Friday, May 16, 2008
A few evenings ago I was sitting on the porch of an old friend’s Pretoria home. We were some way down a bottle of Bells – three glasses each. It was then that he asked me about the origins of Christianity.
This particular friend and I have come a long way together. We are known for the ability to finish a bottle of Bell’s together and for a legendary holiday.
Many years ago when we both lived in Pretoria on one holiday, we made the approximately 1 200km trip by car down to Cape Town for the holiday.
We would reach Cape Town by around 8:00 or 9:00 pm, headed for the clubs in Sea Point and by 3:00 or 4:00 am we were sitting at the door, asking every sexy girl leaving the club for a place to stay for the night (I have always been an optimist 🙂 )
Needless to say that if (most of the time – “when”) we did not have any luck picking up girls by this time, we would end up spending the night at a sympathetic guy flat. We would keep this up till we could spot a cheap back-packers lodge or a campsite to pitch our tent for the rest of our stay.
A few evenings ago we were not about to go on a holiday. Instead, we were involved in the other activity we are known for and my friend poured a double Bell’s with soda as we got comfortable for the discussion ahead while the African sun was setting over the Pretoria horizon.
The subject of the origins of Christianity. The Bible looks at face value like a wholly remarkable book. Even more remarkable than the “Hitchhikers Guide to the Galaxy”. Unlike the Hitchhikers Guide to the Galaxy with the words “DON’T PANIC” printed in bold on its cover, the Bible requires us to panic! And it seems as if the central theme (the command to “PANIC”) and the counter-panic-measure (the death of the leader – creating ant-panic, something like anti-matter) is the central theme of all 66 books which makes up the Bible.
It is claimed by many that this consistent message (PANIC and ant-panic) is something “supernatural”. If one did not know any better, you could think that it came from a “GOD”. This is however far from the truth.
Apart from the fact that everything on earth points away from even the remote possibility for the existence of the God of the Bible, there are really only a few central hubs of tradition in the Bible where everything came from.
Many different writers with the same calibration point will seem to be writing over many generations with seemingly remarkable consistency in content, but this would be easily explained by the fact that they were all calibrated to the same reference point.
One does not need any special training to see this.
The first five books (Genesis, Exodus, Leviticus, Numbers and Deuteronomy) is the cornerstone of the entire Bible in a magnificently majestic way. It is the Southern Cross of the entire Bible. The point that every bible writer referenced (with the exception of some minor authors and possibly some aspects of the Psalms).
The Pentateuch (the collective name for the first five books of the Bible) is nothing less than the constitution of the ancient nation of Israel – the Jews. It is the founding document for the ancient nation and the founding document for the Jewish and the Christian faith.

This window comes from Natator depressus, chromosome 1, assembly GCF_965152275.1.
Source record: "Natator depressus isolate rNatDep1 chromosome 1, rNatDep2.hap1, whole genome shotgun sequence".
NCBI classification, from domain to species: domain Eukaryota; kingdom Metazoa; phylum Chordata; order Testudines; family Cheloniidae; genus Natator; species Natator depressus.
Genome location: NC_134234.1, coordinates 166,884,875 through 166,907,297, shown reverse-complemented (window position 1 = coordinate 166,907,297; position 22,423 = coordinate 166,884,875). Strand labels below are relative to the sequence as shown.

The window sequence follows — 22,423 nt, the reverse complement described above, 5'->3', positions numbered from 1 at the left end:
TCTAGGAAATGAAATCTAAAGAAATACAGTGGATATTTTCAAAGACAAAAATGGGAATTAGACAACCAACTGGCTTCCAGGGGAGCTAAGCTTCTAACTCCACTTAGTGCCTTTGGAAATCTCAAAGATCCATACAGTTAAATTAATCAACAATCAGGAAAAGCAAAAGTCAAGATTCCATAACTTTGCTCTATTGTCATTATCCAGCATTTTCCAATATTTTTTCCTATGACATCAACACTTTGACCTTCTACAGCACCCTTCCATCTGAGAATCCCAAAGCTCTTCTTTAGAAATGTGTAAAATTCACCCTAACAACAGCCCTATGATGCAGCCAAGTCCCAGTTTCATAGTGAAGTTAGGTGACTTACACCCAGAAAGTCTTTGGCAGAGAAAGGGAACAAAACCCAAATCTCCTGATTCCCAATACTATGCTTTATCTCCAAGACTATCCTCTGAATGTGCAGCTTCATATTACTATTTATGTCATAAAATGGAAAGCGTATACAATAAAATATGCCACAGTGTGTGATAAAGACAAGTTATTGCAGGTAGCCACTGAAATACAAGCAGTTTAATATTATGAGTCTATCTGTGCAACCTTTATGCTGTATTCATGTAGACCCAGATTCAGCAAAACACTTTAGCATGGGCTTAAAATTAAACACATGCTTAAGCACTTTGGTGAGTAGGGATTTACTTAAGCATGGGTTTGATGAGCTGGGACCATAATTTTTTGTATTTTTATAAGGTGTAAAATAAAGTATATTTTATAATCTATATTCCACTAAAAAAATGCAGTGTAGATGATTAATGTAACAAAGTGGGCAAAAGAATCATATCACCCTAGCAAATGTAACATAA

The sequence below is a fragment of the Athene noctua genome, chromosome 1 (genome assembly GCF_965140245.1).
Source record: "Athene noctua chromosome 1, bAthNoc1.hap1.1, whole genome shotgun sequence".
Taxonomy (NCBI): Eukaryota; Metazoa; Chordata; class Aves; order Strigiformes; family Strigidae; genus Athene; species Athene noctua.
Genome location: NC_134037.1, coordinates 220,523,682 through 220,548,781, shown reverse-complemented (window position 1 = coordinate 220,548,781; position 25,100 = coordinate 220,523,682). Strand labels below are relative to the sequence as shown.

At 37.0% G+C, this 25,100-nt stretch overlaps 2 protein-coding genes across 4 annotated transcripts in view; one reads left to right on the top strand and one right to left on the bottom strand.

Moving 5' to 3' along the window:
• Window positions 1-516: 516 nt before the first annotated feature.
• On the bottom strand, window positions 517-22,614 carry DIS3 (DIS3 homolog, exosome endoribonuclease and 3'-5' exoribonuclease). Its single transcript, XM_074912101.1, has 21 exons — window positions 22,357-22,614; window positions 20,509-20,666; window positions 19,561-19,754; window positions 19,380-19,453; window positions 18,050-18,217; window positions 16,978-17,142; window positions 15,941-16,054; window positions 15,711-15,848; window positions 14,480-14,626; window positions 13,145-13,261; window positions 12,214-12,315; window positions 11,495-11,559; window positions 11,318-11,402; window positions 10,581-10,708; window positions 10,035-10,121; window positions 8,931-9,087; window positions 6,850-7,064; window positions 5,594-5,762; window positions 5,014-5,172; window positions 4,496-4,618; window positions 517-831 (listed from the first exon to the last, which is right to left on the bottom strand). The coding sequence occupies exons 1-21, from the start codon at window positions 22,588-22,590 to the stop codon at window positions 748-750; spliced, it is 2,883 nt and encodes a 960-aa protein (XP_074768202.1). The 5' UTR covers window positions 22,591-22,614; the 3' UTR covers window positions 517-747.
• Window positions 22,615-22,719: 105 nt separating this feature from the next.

The rest of the Bible (in particular the Old Testament) merely looks back to these books. The historical books of the Old Testament tell about the consequences of obeying or disobeying the commandments in the Pentateuch.
It is however not simply historical in nature. It is prophetic-historical in nature. Unlike the normal understanding of the term “prophetic”, meaning an ability to predict the future, these books are prophetic in the sense that it re-interprets history from the perspective of the Pentateuch. It is looking back.
After the account of how the territory of ancient Israel was conquered, the historical books of Kings and Chronicles follow as the prophetic commentary on the tribes of Israel coming together and being united under a Bismark like figure. In the same way, as Bismarck unified the German tribes and formed the modern-day nation of Germany, King David or a King David like figure brought the nomadic tribes of Israel (Israel’s sons as head of the tribes) together and formed a powerful new empire.
Whether the first five books of the Bible were written along with many of the other books of the Bible by someone like the scribe Ezra or and Ezra-like figure, this is how the Old Testament was set up structurally. Most of the books following the Pentateuch look back at the Pentateuch.
There is a further structural break in the Old Testament that can be clearly seen namely the exile. Books dealing with events before the exile and those dealing with events after the return to the land by some Jews.
After the exile, the theme of the Messiah or the Saviour becomes more developed, but even the later prophets continued to mainly reference the Pentateuch.
It is no wonder that there seems to be consistency in the message of the Old Testament. It is like thousands of authors writing on the constitution of the US. They will deal with the same basic subject matter.
The New Testament is equally unremarkable in its supposed central theme.
Matthew, Mark and Luke are effectively the same accounts, literally copied from one or two sources with some original material added by each writer. Luke continues where he leaves off in his gospel and he also gave us the Acts of the Apostles, but one can broadly group Acts with the Synoptic Gospels.